With a blend of heavy distorted guitars and lyrical maturity, California punk rock group Descendents has played a key role in the popularity of underground music since the late 1970s.
After 40 years of making music, the group is preparing for a four-night tour, beginning with a stop at Lincoln’s Bourbon Theatre this Thursday.
Descendents began as a three-piece, consisting only of guitarist Frank Navetta, bassist Tony Lombardo and Bill Stevenson on the drums. This trio added vocalist Milo Aukerman, transforming Descendents into a primitive piece of the punk rock formation in 1982.
Although its lineup has changed over the years, Descendents’ show at the Bourbon will showcase Stevenson and Aukerman alongside bass guitarist Karl Alvarez and guitarist Stephen Egerton who both joined the group in 1995.
The band made a name for itself in the underground punk scene with the release of its first album “Milo Goes to College” in 1982. The record established the gang's presence in the southern California hardcore punk movement with its the short, fast and lyrically aggressive songs.
With songs like “Kabuki Girl” from the album “Milo Goes to College,” released in 1982, the group was one of the first to fuse together pop punk melodic hardcore. This blend is sprinkled through the rest of its discography, with songs like “Days Are Blood” from its 1986 release “Enjoy!,” that shows a darker hardcore side of the band, to songs like “Silly Girl” from “I Don’t Want To Grow Up,” released in 1985, that shows the poppy, more upbeat side of the band.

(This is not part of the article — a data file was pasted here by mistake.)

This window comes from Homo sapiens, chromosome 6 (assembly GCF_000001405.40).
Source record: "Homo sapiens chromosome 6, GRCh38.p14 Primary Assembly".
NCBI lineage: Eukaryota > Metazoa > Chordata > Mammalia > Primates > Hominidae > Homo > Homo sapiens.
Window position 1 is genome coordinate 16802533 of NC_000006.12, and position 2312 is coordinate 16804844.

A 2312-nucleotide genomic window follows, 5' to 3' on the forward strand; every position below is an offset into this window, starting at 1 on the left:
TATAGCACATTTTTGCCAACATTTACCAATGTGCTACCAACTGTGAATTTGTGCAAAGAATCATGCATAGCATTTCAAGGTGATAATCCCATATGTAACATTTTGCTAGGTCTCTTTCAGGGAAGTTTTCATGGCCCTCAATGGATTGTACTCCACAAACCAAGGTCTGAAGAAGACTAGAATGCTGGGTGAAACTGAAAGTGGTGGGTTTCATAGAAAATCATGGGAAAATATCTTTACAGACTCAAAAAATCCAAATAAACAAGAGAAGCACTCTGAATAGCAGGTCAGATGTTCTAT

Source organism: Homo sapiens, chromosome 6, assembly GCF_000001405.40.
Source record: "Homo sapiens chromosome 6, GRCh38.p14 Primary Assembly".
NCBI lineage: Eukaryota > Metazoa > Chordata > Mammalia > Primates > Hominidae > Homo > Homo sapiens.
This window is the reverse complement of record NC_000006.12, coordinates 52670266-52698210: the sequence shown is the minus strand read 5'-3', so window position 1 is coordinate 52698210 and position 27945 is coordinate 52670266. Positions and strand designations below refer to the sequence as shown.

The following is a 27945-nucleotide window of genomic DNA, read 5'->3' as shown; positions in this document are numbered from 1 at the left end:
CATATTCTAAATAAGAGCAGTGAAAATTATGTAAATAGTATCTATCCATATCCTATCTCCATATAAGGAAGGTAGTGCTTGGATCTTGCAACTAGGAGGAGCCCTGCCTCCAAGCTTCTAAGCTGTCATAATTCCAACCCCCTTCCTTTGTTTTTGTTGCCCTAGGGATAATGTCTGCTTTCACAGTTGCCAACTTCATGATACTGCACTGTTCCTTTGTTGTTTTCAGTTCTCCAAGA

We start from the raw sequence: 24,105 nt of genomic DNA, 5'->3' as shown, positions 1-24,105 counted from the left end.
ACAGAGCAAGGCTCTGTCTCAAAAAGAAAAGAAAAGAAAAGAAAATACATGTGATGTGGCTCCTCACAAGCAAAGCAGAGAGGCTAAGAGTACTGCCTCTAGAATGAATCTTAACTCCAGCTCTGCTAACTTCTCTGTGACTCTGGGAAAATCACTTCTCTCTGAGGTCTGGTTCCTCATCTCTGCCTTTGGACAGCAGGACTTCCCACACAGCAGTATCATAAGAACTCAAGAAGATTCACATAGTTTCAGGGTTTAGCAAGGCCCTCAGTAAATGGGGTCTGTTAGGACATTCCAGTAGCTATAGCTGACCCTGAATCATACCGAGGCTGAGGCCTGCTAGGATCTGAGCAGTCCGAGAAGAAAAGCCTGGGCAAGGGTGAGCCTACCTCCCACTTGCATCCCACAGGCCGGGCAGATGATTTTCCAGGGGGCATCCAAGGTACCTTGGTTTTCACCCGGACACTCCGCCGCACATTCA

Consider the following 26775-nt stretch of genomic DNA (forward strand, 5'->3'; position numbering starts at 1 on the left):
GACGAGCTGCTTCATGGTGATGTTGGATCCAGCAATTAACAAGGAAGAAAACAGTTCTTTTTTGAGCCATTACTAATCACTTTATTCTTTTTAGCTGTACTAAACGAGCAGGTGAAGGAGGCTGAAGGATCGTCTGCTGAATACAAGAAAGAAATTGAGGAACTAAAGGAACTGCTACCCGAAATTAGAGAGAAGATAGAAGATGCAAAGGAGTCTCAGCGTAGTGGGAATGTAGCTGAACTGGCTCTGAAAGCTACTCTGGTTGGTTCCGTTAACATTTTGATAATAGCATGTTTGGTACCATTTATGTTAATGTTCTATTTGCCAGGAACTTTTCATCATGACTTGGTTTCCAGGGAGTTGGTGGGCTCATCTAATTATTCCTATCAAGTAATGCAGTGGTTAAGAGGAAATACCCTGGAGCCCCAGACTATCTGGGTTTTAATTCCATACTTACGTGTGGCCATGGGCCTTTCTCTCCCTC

Throughout its years, Descendents has experienced band members coming and going. However, regardless of the lineup, the group has kept an unwavering and unprecedented sound.
At the beginning of its career, Descendents were passed around different record labels because of its experimental sound. This label jumping came to a halt when the band landed a deal with Epitaph Records (A Day to Remember, Bring Me The Horizon, La Dispute) in 1995, where it has remained since.
The Descendents’ previously unexampled brew of pop rock and heavy metal left a mark on other bands such as Blink-182, Green Day and Rise Against.
After almost a half-decade run in the music industry, Descendents will be found the Bourbon Theatre Thursday night with California indie punk band Joyce Manor and New Jersey’s hardcore punk group Night Birds.
Joyce Manor’s story resembles the Descendents as it has with only two original members and bounced around record labels before landing at Epitaph Records. Although there are parallels in the bands’ journeys, Joyce Manor’s sound is far from that of the Descendents.
While Joyce Manor may have been influenced by the Descendents skate punk and heavy metal combination, it has cultivated its own fusion of soft indie lyrics with harder, moshable drumlines, in songs such as the 2011 release “Constant Headache” off its album “S/T.”
The two join forces with Night Birds to give the show more of the surf/punk rock vibe, more similar to Descendants. Night Birds’s song “Born to Die in Suburbia” off its 2013 record “Born to Die in Suburbia” brought the band into the spotlight with rapid drums and heavy distorted guitar.
With music coming from both coasts, the three bands meet right in the heart of America at the Bourbon Theatre. Doors open at 7 p.m. with music beginning at 8 p.m. Tickets can be purchased online or at the door on the day of the show.